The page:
Prime minister David Cameron has concurred that there are "some benefits" to hardworking migrants on UK work permits, but criticised a broader "lax" attitude to immigration.
Speaking during a staff meeting at the Bentley headquarters in Crewe, Mr Cameron was put under pressure to answer a number of questions relating to immigration after the Office for Budget Responsibility suggested earlier this month that Britain needs to encourage millions of working immigrants to move to the country in order to support its ageing population over the coming half a century.
The prime minister responded to questions asking him why his government's immigration policies allow in immigrants who are a "constant drain", as well as others who "work hard".
He answered: "I basically agree with you. There are some benefits from being a country that welcomes people who want to come here and work hard. But in the last decade we have had an immigration policy that's completely lax. The pressure it puts on our public services and communities is too great."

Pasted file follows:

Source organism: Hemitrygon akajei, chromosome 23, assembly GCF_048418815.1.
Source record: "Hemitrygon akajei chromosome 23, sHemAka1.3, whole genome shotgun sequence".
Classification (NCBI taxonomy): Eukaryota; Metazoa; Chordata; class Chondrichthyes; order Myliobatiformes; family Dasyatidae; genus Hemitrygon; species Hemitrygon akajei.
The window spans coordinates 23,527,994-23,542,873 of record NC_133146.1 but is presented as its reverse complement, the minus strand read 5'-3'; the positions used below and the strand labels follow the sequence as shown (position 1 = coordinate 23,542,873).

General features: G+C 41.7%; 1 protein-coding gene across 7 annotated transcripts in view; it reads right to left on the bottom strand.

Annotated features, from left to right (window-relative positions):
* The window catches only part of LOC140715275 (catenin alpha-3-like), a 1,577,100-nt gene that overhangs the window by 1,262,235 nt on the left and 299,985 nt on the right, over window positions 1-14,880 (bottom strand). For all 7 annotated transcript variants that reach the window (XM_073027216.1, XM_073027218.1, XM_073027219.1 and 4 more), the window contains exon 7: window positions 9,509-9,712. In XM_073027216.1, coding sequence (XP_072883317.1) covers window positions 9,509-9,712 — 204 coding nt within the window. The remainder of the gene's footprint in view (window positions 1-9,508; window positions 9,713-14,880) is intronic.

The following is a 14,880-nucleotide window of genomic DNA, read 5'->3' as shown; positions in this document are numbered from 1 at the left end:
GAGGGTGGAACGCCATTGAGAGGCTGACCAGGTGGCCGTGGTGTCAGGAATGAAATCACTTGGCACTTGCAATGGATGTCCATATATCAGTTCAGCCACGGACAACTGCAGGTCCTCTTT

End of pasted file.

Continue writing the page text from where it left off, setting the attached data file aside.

He added that he wants to bring net migration down "faster" and, by the end of this government, be able to "look back and say we may not have sorted out the whole problem, but we have got a much tougher approach to immigration that's fair".
Immigration shot up under Tony Blair's Labour government, partially driven by an influx of migrants from Eastern European countries joining the European Union. However, the backlash against Blair's 'open door' policy has been criticised by many as being too harsh and various business and economic groups have warned that the country risks losing out on the benefits of migration if it continues with the current approach and Cameron's target of reducing net migration to the "tens of thousands" before the next general election.